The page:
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County ends year with $7,000 surplus after $150,000 loan
County ends year with $7,000 surplus after $150,000 loan

Newly elected Western District County Commissioner Ricky Zweerink reviews budget data Wednesday morning with County Clerk Diana Linnenbringer following his swearing-in ceremony.
WAYNESVILLE, Mo. (Dec. 31, 2008) — Pulaski County Commissioners managed to balance their budget in a special Wednesday morning meeting with about $7,000 left to spare.

Shortly after being sworn in Wednesday morning along with other county officeholders, returning Eastern District Commissioner and newly elected Western District Commissioner Ricky Zweerink turned their attention to end-of-year budget reports submitted by County Clerk Diana Linnenbringer, on which work will begin next week.

“I guess the fireworks start Monday, for lack of a better word,” Zweerink said.

Zweerink didn’t vote on anything presented Wednesday due to questions about whether his term of office begins when he is sworn in or at the beginning of the 2009 calendar year.

A key piece of good news, Linnenbringer reported, was the unexpected discovery of nearly $90,000 in unspent funds from numerous departments that had budgeted more than they spent. After accounting for three separate financial bottom lines — departments that overspent their budgets, departments that received less revenue than had been budgeted, and departments that underspent their budgets — the $150,000 loan approved earlier from the courthouse maintenance fund that is administered by the Pulaski County Public Facilities Board gave the county a year-end balance of barely $7,000.

Linnenbringer said Wednesday morning that she’s still expecting financial data from County Treasurer Barbara Thomas and the final end-of-year figures should be slightly better.

“My hope is as soon as the treasurer updates all of the receipts through today we will put those all in the budget and give them to each of the officeholders so they can start working on the budget,” Linnenbringer said.

The road and bridge department budget is directly controlled by the county commissioners and isn’t paid out of the county’s general fund but rather comes from property taxes and various state sources such as Pulaski County’s share of the state gas tax. Linnenbringer told the commissioners that they could begin working on the county’s road and bridge budget as soon as Monday. Other budgets will probably have to wait since department heads don’t have to submit their budgets until next week Wednesday, she said.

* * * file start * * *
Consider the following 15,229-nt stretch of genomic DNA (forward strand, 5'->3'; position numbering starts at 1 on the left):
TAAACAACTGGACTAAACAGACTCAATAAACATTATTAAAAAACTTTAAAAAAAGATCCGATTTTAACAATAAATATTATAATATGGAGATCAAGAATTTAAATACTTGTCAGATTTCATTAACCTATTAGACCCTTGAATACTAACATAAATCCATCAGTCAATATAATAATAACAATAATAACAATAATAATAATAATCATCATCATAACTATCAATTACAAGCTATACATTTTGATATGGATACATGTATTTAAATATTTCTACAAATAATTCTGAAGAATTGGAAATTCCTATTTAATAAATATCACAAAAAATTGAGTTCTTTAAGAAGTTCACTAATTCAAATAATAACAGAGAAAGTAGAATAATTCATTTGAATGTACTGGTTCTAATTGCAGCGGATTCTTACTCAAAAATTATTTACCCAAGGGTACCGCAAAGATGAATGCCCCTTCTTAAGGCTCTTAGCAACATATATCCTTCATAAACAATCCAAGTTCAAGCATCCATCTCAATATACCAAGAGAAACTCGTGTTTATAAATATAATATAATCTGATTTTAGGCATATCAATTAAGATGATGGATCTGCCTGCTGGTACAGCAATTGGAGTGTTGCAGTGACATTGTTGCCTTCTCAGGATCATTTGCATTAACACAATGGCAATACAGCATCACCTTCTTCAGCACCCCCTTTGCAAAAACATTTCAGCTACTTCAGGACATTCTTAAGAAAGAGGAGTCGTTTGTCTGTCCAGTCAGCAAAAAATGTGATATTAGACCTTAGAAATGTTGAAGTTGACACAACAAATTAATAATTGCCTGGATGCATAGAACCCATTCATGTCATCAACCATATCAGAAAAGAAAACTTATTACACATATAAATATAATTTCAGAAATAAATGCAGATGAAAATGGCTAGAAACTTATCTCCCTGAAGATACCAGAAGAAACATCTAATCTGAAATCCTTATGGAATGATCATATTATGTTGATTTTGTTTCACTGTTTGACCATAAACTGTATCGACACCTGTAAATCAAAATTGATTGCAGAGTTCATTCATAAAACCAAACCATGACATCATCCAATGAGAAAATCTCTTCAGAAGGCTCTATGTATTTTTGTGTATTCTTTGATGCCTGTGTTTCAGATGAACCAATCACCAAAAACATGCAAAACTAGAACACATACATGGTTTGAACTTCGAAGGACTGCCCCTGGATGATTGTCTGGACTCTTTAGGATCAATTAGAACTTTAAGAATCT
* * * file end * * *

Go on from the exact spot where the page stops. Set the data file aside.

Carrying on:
Linnenbringer asked if the county’s elected officials should come to meet the commissioners before submitting their budgets.

“The only thing that would help on is discussing raises,” said Presiding Commissioner Bill Ransdall. “The problem is some of the offices generate state funds and they are financially in good shape — the assessor being one of them — that actually generate money and can afford to do things the other offices cannot.”

Responding to questions from Zweerink, Ransdall said for many years some county employees have been on different pay scales than other employees.

“We have a problem with equality that in some offices the employees are paid much more than others. That’s difficult: if you’re going to work on that you have to freeze some and raise others,” Ransdall said. “I’m of the opinion that when you ask them to plan, plan on last year’s numbers.”

Responding to questions from Farnham about the raise in the Missouri minimum wage from $6.65 to $7.05 per hour that takes effect in 2009, Linnenbringer said it won’t affect Pulaski County since none of its employees fall into that category. Missouri law requires an annual inflation-adjusted increase in wages, and according to the Missouri Department of Labor, federal statistics showed a 6.0 percentage change in the consumer price index between July 2007 and July 2008 for the category of urban wage earners and clerical workers in the Midwest region.

Pulaski County’s budget problems come from several sources. Certain budgets such as those of the Pulaski County Jail and the operations of the Pulaski County Sheriff’s Department, both under the control of Sheriff J.B. King, were considerably over budget. In addition, sales tax revenues were less than had been expected and certain departments which ordinarily generate revenue for Pulaski County did not do so.

“We were under revenue because revenues didn’t come through because of the state of the economy. In a case like the recorder of deeds, property wasn’t selling; Rachelle (Beasley) usually turns in a quarter of a million dollars a year to us,” Ransdall said.

Ransdall said the recent return of the 94th Engineer Battalion from Iraq may help the local economy, even though the smaller 50th Multirole Bridge Company has recently been deployed. Even so, that may not mean much of a raise in sales tax revenues for the local economy, he said.

“I know that St. Robert budgeted flat and normally (City Administrator Norman Herren) is pretty good. I’d like to be optimistic and assume we get 1 percent or a half-percent,” Ransdall said, “We’re unique with Fort Leonard Wood trying to second-guess what the Army will do. We’ve had one briefing (from military officials); I guess we could ask for another one.”

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